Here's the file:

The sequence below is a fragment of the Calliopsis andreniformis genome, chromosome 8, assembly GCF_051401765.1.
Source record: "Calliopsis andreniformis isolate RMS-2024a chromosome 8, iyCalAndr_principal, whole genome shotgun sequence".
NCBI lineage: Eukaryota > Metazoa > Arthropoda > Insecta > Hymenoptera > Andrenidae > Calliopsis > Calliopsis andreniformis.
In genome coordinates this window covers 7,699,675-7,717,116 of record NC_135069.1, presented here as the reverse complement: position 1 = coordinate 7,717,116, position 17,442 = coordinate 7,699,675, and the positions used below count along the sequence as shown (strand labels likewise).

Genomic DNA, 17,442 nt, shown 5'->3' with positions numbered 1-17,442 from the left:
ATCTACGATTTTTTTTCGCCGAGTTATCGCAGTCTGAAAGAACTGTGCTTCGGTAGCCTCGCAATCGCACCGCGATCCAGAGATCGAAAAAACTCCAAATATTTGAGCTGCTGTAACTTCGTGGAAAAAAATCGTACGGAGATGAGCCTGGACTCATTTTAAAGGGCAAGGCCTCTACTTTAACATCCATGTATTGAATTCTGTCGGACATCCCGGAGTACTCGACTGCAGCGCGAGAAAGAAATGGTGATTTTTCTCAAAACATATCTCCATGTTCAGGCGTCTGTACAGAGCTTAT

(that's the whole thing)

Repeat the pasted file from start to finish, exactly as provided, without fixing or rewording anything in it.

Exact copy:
The sequence below is a fragment of the Calliopsis andreniformis genome, chromosome 8, assembly GCF_051401765.1.
Source record: "Calliopsis andreniformis isolate RMS-2024a chromosome 8, iyCalAndr_principal, whole genome shotgun sequence".
NCBI lineage: Eukaryota > Metazoa > Arthropoda > Insecta > Hymenoptera > Andrenidae > Calliopsis > Calliopsis andreniformis.
In genome coordinates this window covers 7,699,675-7,717,116 of record NC_135069.1, presented here as the reverse complement: position 1 = coordinate 7,717,116, position 17,442 = coordinate 7,699,675, and the positions used below count along the sequence as shown (strand labels likewise).

Genomic DNA, 17,442 nt, shown 5'->3' with positions numbered 1-17,442 from the left:
ATCTACGATTTTTTTTCGCCGAGTTATCGCAGTCTGAAAGAACTGTGCTTCGGTAGCCTCGCAATCGCACCGCGATCCAGAGATCGAAAAAACTCCAAATATTTGAGCTGCTGTAACTTCGTGGAAAAAAATCGTACGGAGATGAGCCTGGACTCATTTTAAAGGGCAAGGCCTCTACTTTAACATCCATGTATTGAATTCTGTCGGACATCCCGGAGTACTCGACTGCAGCGCGAGAAAGAAATGGTGATTTTTCTCAAAACATATCTCCATGTTCAGGCGTCTGTACAGAGCTTAT